The surname of ACKERMAN was an occupational name 'the Acreman' a ploughman, a tiller of the soil, a farmer. Most of the occupations or professions reflected in family names are those known in the small villages in Europe, or those followed in a king's or important noble's household, or in some large religious house or monastery. During the middle ages much of Europe was composed of small villages, and the occupations would be used to describe the bearer. The name was originally derived from the Old German AKERMANN, and was brought into England in the wake of the Norman Invasion of 1066, with William the Conqueror. Early records of the name mention Roger le Acreman, 1273, County Oxford. Alexander Acherman, County Huntingdonshire, ibid. Hugh Akerman of Yorkshire, was listed in the Yorkshire Poll Tax of 1379. John Sandford and Mary Ackerman were married at St. George's, Hanover Square, London in the year 1802. The name has many variant spellings which include Ackermann, Akerman and Akermann. Many factors contributed to the establishment of a surname system. For generations after the Norman Conquest of 1066 a very few dynasts and magnates passed on hereditary surnames, but the main of the population, with a wide choice of first-names out of Celtic, Old English, Norman and Latin, avoided ambiguity without the need for a second name. As society became more stabilized, there was property to leave in wills, the towns and villages grew and the labels that had served to distinguish a handful of folk in a friendly village were not adequate for a teeming slum where perhaps most of the householders were engaged in the same monotonous trade, so not even their occupations could distinguish them, and some first names were gaining a tiresome popularity, especially Thomas after 1170. The hereditary principle in surnames gained currency first in the South, and the poorer folk were slower to apply it. By the 14th century however, most of the population had acquired a second name.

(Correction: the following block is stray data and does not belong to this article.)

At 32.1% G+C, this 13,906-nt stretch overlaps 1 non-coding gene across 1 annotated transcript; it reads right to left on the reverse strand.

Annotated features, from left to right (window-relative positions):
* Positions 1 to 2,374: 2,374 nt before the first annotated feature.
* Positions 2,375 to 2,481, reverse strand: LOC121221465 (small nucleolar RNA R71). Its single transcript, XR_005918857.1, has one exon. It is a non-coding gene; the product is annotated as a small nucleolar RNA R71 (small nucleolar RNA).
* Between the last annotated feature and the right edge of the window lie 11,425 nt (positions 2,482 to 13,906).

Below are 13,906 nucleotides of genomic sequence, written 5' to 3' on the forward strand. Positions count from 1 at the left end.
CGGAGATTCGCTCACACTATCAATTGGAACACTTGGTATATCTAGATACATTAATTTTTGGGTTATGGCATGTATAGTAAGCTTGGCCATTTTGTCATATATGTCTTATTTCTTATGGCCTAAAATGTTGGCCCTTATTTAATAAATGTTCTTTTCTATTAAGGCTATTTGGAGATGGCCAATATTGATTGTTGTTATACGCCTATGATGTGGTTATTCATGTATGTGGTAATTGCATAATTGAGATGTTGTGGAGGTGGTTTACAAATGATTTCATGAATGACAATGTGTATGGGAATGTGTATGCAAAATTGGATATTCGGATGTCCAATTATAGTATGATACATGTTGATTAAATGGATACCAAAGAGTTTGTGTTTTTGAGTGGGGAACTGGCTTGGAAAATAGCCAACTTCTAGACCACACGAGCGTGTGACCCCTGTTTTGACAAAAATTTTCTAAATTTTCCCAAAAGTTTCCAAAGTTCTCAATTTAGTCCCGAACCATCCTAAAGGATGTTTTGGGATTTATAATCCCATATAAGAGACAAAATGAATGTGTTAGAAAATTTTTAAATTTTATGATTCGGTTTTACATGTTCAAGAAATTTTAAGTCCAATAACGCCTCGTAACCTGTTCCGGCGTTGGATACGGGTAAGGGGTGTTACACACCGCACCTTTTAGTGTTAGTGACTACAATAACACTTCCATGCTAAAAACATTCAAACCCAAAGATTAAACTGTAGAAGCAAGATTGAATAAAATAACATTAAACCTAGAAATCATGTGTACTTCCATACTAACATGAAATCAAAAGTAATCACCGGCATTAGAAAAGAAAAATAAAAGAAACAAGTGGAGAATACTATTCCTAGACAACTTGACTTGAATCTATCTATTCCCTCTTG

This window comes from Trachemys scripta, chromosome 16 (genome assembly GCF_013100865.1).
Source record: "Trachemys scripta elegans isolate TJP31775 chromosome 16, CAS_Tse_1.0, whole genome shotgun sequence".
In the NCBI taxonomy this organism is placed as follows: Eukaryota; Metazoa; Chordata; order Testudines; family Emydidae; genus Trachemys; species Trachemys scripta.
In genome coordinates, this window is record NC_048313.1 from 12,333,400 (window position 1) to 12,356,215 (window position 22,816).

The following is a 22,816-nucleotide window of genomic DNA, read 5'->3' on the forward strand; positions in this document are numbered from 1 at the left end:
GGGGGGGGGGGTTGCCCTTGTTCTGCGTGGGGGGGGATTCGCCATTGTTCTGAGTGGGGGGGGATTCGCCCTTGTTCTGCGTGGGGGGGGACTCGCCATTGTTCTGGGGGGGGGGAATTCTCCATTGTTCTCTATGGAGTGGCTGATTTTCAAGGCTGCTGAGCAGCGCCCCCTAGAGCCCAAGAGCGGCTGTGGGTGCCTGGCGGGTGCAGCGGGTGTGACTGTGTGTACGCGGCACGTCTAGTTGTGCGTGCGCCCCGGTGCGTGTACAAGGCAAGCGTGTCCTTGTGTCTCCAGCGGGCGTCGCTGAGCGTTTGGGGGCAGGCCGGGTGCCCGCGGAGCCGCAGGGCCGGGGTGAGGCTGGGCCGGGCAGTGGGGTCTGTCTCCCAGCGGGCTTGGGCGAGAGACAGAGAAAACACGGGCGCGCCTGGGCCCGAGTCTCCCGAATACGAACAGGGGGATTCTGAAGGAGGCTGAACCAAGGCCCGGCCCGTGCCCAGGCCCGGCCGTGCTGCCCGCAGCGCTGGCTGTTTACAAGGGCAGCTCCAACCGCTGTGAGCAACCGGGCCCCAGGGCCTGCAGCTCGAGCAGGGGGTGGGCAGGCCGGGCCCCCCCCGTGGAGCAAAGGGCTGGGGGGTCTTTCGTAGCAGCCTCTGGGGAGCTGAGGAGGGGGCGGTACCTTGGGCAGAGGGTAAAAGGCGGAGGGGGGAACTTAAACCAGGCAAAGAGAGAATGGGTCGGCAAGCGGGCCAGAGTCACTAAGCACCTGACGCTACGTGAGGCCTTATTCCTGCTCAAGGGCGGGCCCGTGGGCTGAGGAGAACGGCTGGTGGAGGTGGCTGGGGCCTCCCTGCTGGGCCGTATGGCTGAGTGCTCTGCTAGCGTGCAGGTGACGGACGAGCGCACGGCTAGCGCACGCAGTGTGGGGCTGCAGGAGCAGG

The associated coat of arms is recorded in Sir Bernard Burkes General Armory. Ulster King of Arms in 1884. Registered at London and Surrey. Granted to Isaac Akerman on 20th May 1761.
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